Review: Stumbling on Happiness
April 4, 2007
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Stumbling on Happiness, by Daniel Gilbert
9/10, an entertaining look at the psychology of decision making
If you want to predict how happy you will be after a meal at a restaurant you’ve never been to before, would you rather look at the restaurant’s menu, or at a review by an anonymous person on the internet? If you’re like most people–me included–you would choose the restaurant menu, on the theory that Anonymous Joe might be some weirdo who likes raw squid, mouth-searing hot sauce, and/or SPAM. Gilbert demonstrates, methodically and fairly convincingly, that even though that might be the case, Anonymous Joe’s happiness during the actual experience of his meal is a better predictor of your happiness than your own imagination given the restaurant’s menu.
“Stumbling on Happiness” is a fascinating, detailed look at the way our unique and important ability to imagine the future is far from perfect. We allow our present state to influence our future imagining (compare the difference between grocery shopping when hungry and grocery shopping just after a meal), selectively edit memories, and attribute our mistakes to other factors, leaving us open to making the same mistakes again.
Gilbert explores this territory with authority and humor, slipping in wry observations and amusing remarks between the engaging discussions of how we trick ourselves. He offers many concrete examples (the restaurant example above is only one) for each progressive step of his journey, so that by the end, you emerge convinced that you can be happier by following his advice. Despite this, he observes with some weary resignation, you will probably not do it. To quote the late, great Douglas Adams: “Human beings, who are almost unique in having the ability to learn from the experience of others, are also remarkable for their apparent disinclination to do so.”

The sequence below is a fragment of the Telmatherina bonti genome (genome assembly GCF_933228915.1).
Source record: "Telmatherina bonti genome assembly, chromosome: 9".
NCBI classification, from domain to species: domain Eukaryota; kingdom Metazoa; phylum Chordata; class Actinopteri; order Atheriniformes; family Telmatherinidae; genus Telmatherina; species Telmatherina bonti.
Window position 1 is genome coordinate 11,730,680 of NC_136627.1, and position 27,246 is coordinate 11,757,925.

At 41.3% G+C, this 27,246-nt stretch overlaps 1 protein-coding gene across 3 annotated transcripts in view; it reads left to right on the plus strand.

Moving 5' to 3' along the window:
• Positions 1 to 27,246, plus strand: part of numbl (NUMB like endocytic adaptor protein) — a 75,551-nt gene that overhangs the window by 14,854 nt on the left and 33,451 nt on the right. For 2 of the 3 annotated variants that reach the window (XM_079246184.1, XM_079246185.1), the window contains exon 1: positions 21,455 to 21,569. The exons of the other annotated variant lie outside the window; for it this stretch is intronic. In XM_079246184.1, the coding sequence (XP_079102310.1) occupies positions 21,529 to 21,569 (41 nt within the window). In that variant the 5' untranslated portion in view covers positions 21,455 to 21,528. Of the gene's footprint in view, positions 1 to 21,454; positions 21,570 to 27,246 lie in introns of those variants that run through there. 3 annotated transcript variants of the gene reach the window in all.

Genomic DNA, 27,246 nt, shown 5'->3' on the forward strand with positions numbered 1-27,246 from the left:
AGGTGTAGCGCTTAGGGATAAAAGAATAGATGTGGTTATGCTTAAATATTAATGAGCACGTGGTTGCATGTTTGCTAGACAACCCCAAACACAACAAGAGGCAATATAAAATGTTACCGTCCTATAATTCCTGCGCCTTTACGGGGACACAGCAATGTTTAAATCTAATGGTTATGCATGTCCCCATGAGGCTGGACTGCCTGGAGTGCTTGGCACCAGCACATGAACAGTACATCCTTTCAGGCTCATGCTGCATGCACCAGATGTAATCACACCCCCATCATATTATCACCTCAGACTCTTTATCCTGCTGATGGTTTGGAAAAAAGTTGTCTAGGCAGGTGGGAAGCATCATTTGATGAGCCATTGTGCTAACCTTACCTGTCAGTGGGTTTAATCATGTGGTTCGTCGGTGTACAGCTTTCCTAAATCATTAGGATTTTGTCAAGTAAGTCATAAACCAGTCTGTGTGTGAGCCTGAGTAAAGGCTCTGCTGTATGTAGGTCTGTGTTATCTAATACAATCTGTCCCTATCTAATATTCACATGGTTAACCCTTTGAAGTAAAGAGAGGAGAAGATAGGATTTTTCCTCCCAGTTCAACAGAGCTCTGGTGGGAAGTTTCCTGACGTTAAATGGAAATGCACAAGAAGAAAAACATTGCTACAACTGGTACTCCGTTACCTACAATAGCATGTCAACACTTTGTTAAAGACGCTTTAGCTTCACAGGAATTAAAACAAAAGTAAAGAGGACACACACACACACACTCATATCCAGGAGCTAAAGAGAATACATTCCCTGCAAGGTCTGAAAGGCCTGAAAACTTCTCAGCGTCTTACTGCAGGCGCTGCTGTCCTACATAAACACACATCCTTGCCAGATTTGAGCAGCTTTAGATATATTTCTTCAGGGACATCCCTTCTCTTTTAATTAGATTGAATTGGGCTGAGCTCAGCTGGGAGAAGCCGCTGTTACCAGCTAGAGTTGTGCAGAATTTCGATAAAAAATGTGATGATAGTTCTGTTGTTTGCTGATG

This is a quick read, and an entertaining one. It provides a few gems for writers, such as confirming that people’s impressions of an experience are disproportionately colored by their impression of the ending (something I have been saying for years–I wrote an article about it for Sofawolf Press, which I may re-post here in the future). It’s also a great window into decision-making and all the ways a character might go wrong with it. If you don’t read it for yourself, read it for your characters.